The PACE co-rapporteurs for the monitoring of Turkey, Thomas Hammarberg (Sweden, SOC) and John Howell (United Kingdom, EC/DA), have welcomed the release of Ömer Faruk Gergerlioğlu, an MP from the opposition Peoples' Democratic Party (HDP), following a ruling of the Constitutional Court on 1st July 2021. Mr Gergerlioğlu had been sentenced to two and half years of prison after re-tweeting a news article – which was not subject to legal proceedings – in August 2016. He was stripped of his parliamentary immunity in March 2021, a decision condemned by the PACE monitors, and detained.
“We welcome the decision of the Constitutional Court, which clearly and unanimously stated that Mr Gergerlioğlu’s right to be elected and engage in political activities, and his right to personal security and liberty, had been violated. Once again, the Constitutional Court has proved to be instrumental in redressing violations of the rights of a parliamentarian. We now expect that Mr Gergerlioğlu – who was finally released five days after the ruling of the Constitutional Court – will be allowed to return to parliament without further delay and exercise his political mandate,” said Mr Hammarberg and Mr Howell.
“The unfounded terror-related legal proceedings brought against Mr Gergerlioğlu, which resulted in his unlawful conviction and detention, are unfortunately symptomatic of the judicial harassment suffered by opposition parliamentarians, as established in April 2021 by the Assembly in its Resolution 2376 (2021). This process is further illustrated by the dissolution procedure of the HDP currently under consideration by the Constitutional Court, which is extremely worrying. We once again call on the Turkish authorities to be inspired by the principles and fundamental freedoms which underpin Turkey’s membership of the Council of Europe, and to take the necessary measures to put an end to anti-democratic practices which seriously undermine the functioning of democratic institutions in Turkey,” they added.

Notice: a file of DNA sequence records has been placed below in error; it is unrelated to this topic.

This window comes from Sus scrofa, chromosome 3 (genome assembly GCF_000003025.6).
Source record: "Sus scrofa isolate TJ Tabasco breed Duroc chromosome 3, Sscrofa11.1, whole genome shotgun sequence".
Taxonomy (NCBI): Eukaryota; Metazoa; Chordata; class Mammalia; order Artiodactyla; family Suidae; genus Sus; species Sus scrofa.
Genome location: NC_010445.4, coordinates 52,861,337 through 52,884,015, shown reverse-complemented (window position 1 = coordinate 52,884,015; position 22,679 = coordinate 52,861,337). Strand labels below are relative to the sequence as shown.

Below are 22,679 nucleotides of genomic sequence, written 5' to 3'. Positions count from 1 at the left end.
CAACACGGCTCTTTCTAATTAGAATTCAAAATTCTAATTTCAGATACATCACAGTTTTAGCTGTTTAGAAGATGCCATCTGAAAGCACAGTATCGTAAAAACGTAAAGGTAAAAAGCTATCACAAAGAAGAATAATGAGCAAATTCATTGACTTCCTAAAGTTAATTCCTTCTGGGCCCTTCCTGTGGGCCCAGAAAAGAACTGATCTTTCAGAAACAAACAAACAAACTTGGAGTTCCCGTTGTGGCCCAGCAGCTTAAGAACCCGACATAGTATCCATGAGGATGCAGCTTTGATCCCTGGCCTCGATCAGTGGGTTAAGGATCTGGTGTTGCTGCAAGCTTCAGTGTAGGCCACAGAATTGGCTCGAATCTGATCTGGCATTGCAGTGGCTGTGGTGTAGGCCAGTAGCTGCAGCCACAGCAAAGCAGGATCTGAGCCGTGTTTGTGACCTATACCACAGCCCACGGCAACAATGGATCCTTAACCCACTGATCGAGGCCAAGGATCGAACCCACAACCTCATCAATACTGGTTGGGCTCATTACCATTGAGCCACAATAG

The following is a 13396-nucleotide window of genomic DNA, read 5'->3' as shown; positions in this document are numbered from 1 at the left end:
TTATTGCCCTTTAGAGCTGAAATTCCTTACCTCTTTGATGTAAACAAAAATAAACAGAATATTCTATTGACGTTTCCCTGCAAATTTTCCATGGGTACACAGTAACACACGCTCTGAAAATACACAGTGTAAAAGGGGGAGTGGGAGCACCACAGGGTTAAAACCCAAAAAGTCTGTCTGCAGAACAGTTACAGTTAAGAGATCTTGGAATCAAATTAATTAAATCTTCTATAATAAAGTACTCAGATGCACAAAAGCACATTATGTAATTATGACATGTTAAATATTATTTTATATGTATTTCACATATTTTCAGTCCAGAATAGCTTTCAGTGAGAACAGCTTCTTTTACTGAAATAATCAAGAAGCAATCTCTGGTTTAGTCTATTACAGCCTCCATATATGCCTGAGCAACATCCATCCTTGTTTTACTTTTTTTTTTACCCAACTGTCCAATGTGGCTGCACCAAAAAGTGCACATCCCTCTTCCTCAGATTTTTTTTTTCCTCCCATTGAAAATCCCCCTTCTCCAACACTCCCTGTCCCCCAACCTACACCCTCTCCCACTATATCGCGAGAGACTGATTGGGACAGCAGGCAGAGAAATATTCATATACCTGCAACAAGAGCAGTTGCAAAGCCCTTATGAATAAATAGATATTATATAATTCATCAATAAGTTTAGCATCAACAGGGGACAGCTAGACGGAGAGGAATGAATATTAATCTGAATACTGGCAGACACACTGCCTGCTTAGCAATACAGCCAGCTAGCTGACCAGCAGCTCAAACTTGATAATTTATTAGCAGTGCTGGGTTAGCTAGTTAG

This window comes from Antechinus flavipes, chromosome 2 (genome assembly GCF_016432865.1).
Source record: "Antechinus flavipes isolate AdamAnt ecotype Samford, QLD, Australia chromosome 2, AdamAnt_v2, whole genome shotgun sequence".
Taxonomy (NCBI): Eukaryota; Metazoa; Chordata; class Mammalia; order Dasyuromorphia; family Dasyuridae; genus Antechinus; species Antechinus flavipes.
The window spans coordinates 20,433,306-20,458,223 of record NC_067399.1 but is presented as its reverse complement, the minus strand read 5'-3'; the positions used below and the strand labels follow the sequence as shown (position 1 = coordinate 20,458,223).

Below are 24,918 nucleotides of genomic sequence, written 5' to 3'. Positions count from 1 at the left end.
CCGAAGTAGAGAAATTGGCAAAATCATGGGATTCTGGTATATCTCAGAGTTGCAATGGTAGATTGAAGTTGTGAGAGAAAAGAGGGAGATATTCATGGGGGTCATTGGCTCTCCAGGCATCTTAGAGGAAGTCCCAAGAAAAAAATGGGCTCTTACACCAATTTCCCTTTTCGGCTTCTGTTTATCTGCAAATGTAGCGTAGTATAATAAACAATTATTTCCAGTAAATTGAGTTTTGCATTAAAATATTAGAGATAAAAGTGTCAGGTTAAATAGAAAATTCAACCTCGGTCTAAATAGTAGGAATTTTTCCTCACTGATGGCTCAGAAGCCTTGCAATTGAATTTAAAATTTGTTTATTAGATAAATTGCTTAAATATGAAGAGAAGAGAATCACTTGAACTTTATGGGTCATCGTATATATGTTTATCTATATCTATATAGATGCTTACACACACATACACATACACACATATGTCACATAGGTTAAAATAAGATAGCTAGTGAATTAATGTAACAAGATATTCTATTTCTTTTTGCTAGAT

“Stripping elected representatives of their parliamentary immunity is a very serious issue, with a meaningful impact on the functioning of parliament and on the country’s political life. It therefore needs to be carefully considered. In this case, Mr Gergerlioğlu unlawfully spent three months in detention, deprived of his parliamentary mandate, while waiting for his case to be reviewed by the Constitutional Court. We therefore reiterate the Assembly’s call to the Turkish authorities to pay due respect to MPs’ parliamentary immunity, and to find legal ways to ensure that individual applications lodged by MPs can be swiftly reviewed by the Constitutional Court before convictions of Members of Parliament are enforced and their parliamentary immunity is lifted,” the co-rapporteurs concluded.